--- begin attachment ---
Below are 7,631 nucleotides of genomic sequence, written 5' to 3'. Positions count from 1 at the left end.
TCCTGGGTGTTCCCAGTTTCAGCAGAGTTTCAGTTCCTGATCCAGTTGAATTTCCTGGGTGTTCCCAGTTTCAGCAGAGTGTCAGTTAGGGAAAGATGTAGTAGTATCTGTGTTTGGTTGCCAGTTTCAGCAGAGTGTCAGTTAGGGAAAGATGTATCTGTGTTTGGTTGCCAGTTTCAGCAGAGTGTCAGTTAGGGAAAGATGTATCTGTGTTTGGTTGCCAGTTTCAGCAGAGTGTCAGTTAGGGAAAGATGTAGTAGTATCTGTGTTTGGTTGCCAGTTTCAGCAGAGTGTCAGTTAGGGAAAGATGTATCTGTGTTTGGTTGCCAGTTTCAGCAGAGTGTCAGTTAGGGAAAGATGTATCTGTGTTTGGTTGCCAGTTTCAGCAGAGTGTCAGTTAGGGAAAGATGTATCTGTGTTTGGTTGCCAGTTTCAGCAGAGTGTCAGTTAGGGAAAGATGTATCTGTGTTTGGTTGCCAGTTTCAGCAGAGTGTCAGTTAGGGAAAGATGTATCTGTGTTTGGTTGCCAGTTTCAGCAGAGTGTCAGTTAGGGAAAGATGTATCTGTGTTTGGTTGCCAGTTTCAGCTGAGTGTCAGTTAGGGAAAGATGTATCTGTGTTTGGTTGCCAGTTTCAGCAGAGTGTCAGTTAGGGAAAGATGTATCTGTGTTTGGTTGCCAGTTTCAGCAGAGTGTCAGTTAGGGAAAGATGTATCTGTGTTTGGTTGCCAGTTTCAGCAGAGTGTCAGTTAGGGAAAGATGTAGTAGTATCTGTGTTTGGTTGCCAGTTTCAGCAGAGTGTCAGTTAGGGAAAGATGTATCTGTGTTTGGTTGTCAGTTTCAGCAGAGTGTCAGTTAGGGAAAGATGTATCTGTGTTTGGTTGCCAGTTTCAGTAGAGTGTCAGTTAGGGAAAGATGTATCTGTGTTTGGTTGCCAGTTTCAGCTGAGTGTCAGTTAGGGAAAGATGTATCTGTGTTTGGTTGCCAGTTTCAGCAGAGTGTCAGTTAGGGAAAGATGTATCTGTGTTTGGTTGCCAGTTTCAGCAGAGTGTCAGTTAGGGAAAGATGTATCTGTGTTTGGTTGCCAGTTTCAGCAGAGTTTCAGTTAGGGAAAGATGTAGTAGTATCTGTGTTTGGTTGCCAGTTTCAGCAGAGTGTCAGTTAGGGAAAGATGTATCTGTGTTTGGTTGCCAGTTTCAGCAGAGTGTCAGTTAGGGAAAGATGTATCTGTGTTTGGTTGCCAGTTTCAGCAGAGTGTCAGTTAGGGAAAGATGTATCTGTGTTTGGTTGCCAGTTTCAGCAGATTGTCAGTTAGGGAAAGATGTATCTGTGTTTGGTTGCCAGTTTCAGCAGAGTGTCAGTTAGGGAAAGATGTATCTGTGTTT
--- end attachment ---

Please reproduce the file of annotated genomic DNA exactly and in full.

Below are 7,631 nucleotides of genomic sequence, written 5' to 3'. Positions count from 1 at the left end.
TCCTGGGTGTTCCCAGTTTCAGCAGAGTTTCAGTTCCTGATCCAGTTGAATTTCCTGGGTGTTCCCAGTTTCAGCAGAGTGTCAGTTAGGGAAAGATGTAGTAGTATCTGTGTTTGGTTGCCAGTTTCAGCAGAGTGTCAGTTAGGGAAAGATGTATCTGTGTTTGGTTGCCAGTTTCAGCAGAGTGTCAGTTAGGGAAAGATGTATCTGTGTTTGGTTGCCAGTTTCAGCAGAGTGTCAGTTAGGGAAAGATGTAGTAGTATCTGTGTTTGGTTGCCAGTTTCAGCAGAGTGTCAGTTAGGGAAAGATGTATCTGTGTTTGGTTGCCAGTTTCAGCAGAGTGTCAGTTAGGGAAAGATGTATCTGTGTTTGGTTGCCAGTTTCAGCAGAGTGTCAGTTAGGGAAAGATGTATCTGTGTTTGGTTGCCAGTTTCAGCAGAGTGTCAGTTAGGGAAAGATGTATCTGTGTTTGGTTGCCAGTTTCAGCAGAGTGTCAGTTAGGGAAAGATGTATCTGTGTTTGGTTGCCAGTTTCAGCAGAGTGTCAGTTAGGGAAAGATGTATCTGTGTTTGGTTGCCAGTTTCAGCTGAGTGTCAGTTAGGGAAAGATGTATCTGTGTTTGGTTGCCAGTTTCAGCAGAGTGTCAGTTAGGGAAAGATGTATCTGTGTTTGGTTGCCAGTTTCAGCAGAGTGTCAGTTAGGGAAAGATGTATCTGTGTTTGGTTGCCAGTTTCAGCAGAGTGTCAGTTAGGGAAAGATGTAGTAGTATCTGTGTTTGGTTGCCAGTTTCAGCAGAGTGTCAGTTAGGGAAAGATGTATCTGTGTTTGGTTGTCAGTTTCAGCAGAGTGTCAGTTAGGGAAAGATGTATCTGTGTTTGGTTGCCAGTTTCAGTAGAGTGTCAGTTAGGGAAAGATGTATCTGTGTTTGGTTGCCAGTTTCAGCTGAGTGTCAGTTAGGGAAAGATGTATCTGTGTTTGGTTGCCAGTTTCAGCAGAGTGTCAGTTAGGGAAAGATGTATCTGTGTTTGGTTGCCAGTTTCAGCAGAGTGTCAGTTAGGGAAAGATGTATCTGTGTTTGGTTGCCAGTTTCAGCAGAGTTTCAGTTAGGGAAAGATGTAGTAGTATCTGTGTTTGGTTGCCAGTTTCAGCAGAGTGTCAGTTAGGGAAAGATGTATCTGTGTTTGGTTGCCAGTTTCAGCAGAGTGTCAGTTAGGGAAAGATGTATCTGTGTTTGGTTGCCAGTTTCAGCAGAGTGTCAGTTAGGGAAAGATGTATCTGTGTTTGGTTGCCAGTTTCAGCAGATTGTCAGTTAGGGAAAGATGTATCTGTGTTTGGTTGCCAGTTTCAGCAGAGTGTCAGTTAGGGAAAGATGTATCTGTGTTT